I recently got a chance to try out X-Rite’s Colormunki Photo device. This allows you to not only profile your monitor (and projector), but also to create printer / paper profiles. What I particularly like about it is that it is very easy to use, and the process has very few steps.
The Colormunki Photo runs about $450 on the street — compared to $170 for the Colormunki Display, which does monitor and projector profiling only. This is a significant price premium to be able to make printer profiles, but it is less than many other devices on the market.
Note that in moving to the Photo from the Display, you do lose two monitor profiling features — Ambient Light Smart Control, which allows the device to sit on your desktop and continuously monitor changes in luminance, and Flair Correct, which allows a final measurement to be made at the end of the profiling process that pulls the device 12 inches off the screen to measure the flare or glare on glossy screens and correct for that in the final profile. These aren’t big losses to me personally, as the lighting conditions in my office don’t change much, and I don’t have a glossy screen (and Flare Correct is a relatively new feature that I have done without up to now.)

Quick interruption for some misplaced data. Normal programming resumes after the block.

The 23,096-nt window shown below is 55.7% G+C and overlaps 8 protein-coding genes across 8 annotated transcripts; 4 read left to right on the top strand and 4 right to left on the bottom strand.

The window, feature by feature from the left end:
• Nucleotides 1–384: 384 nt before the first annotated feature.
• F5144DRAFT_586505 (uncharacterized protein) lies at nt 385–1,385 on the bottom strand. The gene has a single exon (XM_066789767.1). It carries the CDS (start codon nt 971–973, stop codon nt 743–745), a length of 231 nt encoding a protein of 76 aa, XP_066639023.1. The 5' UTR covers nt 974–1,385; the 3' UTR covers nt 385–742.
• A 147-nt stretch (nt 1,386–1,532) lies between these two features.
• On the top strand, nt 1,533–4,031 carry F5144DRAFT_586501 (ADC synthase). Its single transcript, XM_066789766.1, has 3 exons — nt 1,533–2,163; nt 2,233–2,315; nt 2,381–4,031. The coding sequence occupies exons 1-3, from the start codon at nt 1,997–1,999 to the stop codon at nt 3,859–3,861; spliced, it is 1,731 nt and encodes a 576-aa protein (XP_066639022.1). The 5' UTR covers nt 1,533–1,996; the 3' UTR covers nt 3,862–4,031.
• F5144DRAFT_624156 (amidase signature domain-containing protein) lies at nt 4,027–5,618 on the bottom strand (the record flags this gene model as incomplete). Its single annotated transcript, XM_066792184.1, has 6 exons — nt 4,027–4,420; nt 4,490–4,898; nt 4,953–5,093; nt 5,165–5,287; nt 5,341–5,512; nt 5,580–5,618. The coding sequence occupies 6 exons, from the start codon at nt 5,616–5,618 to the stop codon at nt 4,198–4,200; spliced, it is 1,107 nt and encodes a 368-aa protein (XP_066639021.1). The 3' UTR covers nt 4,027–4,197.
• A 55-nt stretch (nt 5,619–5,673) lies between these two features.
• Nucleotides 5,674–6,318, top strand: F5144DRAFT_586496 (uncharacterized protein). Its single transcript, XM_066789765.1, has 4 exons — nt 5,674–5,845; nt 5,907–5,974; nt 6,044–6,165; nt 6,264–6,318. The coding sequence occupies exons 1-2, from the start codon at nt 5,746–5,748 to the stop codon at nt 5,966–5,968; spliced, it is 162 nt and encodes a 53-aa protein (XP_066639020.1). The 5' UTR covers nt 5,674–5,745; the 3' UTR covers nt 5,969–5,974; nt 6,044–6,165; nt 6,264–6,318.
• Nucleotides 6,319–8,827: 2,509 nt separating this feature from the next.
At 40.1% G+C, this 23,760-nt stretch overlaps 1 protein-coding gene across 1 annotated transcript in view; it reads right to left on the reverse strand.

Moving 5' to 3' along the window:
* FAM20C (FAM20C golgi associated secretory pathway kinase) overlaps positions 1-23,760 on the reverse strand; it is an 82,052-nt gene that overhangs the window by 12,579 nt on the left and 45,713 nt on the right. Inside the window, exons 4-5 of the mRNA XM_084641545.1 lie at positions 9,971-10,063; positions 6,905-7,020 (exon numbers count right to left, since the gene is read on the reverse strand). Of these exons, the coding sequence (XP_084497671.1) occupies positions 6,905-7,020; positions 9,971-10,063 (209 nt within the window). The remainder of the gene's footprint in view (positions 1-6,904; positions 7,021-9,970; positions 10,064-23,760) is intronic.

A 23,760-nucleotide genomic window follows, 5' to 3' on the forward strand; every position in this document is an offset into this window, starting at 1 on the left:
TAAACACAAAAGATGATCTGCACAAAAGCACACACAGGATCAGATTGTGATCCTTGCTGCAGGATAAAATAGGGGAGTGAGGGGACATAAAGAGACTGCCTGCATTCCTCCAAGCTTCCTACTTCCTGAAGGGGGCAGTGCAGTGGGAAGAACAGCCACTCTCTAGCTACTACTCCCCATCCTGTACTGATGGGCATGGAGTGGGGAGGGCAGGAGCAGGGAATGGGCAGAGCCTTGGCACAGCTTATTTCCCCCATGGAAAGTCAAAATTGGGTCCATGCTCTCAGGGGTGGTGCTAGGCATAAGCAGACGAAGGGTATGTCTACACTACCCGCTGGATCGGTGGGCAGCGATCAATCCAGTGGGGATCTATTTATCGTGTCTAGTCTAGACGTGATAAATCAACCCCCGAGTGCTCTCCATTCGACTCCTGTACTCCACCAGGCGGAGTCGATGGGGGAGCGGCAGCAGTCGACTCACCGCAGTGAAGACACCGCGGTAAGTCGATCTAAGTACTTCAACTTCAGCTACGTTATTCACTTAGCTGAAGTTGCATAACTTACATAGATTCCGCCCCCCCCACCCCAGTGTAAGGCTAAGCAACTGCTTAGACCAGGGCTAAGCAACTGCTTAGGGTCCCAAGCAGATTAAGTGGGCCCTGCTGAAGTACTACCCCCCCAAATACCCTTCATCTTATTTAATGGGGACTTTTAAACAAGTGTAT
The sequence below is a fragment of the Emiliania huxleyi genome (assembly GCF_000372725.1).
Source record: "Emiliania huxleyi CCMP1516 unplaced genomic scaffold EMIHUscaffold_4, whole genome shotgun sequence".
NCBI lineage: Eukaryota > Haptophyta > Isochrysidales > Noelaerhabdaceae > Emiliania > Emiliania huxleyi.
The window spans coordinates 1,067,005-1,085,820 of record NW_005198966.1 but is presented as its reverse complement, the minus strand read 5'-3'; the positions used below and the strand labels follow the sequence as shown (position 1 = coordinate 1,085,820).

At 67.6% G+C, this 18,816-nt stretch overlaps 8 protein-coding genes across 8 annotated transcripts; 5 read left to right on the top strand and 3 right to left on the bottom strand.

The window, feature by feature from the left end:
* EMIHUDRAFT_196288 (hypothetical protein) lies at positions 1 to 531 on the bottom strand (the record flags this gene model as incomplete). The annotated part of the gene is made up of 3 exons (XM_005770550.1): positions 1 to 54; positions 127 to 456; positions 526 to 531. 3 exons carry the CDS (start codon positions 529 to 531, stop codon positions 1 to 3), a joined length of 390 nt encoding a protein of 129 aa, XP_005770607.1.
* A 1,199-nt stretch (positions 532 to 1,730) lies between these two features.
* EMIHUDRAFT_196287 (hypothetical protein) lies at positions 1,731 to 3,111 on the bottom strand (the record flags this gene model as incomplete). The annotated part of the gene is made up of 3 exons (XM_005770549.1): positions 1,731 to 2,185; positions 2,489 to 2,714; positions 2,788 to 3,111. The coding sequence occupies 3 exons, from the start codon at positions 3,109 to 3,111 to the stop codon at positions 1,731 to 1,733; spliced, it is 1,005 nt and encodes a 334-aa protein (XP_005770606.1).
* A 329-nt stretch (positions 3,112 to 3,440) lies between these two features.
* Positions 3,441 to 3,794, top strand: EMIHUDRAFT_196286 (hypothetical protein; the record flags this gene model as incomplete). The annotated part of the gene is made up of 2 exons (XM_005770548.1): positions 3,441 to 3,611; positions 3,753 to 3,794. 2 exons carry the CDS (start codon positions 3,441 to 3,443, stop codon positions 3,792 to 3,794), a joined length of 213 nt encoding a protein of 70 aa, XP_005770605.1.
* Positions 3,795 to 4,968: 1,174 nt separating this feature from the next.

Do you need to pay the price premium to be able to create your own printer profiles? If you are not satisfied with free profiles from paper manufacturers or use “odd” papers for which there aren’t free profiles, and you need several profiles made, it could definitely be worth it. If you only need a few made, you can have a 3rd party service make them for you for around $50 each. (One I am familiar with is cathysprofiles.com.)
Here’s a video on using the Colormunki Photo to make printer profiles, and how to bring up the profiles in Lightroom:
(As usual, to increase video quality, after you hit Play, click on the sprocket wheel in the bottom right and choose the highest number.)
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For complete instruction in printing with Lightroom, check out my Producing Great Output series.